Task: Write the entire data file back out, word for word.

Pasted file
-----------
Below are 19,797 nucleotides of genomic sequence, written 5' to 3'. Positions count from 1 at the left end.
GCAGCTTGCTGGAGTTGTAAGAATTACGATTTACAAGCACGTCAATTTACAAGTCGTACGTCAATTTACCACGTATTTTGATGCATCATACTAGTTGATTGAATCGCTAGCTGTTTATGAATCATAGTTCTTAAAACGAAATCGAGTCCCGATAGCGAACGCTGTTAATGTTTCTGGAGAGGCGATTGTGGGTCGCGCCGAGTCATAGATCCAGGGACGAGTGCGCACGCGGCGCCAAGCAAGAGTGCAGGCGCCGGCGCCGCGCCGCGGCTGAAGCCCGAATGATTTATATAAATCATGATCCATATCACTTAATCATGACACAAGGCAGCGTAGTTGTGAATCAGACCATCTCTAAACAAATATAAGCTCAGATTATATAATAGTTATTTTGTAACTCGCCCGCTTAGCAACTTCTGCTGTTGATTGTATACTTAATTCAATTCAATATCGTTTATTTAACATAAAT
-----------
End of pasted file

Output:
Below are 19,797 nucleotides of genomic sequence, written 5' to 3'. Positions count from 1 at the left end.
GCAGCTTGCTGGAGTTGTAAGAATTACGATTTACAAGCACGTCAATTTACAAGTCGTACGTCAATTTACCACGTATTTTGATGCATCATACTAGTTGATTGAATCGCTAGCTGTTTATGAATCATAGTTCTTAAAACGAAATCGAGTCCCGATAGCGAACGCTGTTAATGTTTCTGGAGAGGCGATTGTGGGTCGCGCCGAGTCATAGATCCAGGGACGAGTGCGCACGCGGCGCCAAGCAAGAGTGCAGGCGCCGGCGCCGCGCCGCGGCTGAAGCCCGAATGATTTATATAAATCATGATCCATATCACTTAATCATGACACAAGGCAGCGTAGTTGTGAATCAGACCATCTCTAAACAAATATAAGCTCAGATTATATAATAGTTATTTTGTAACTCGCCCGCTTAGCAACTTCTGCTGTTGATTGTATACTTAATTCAATTCAATATCGTTTATTTAACATAAAT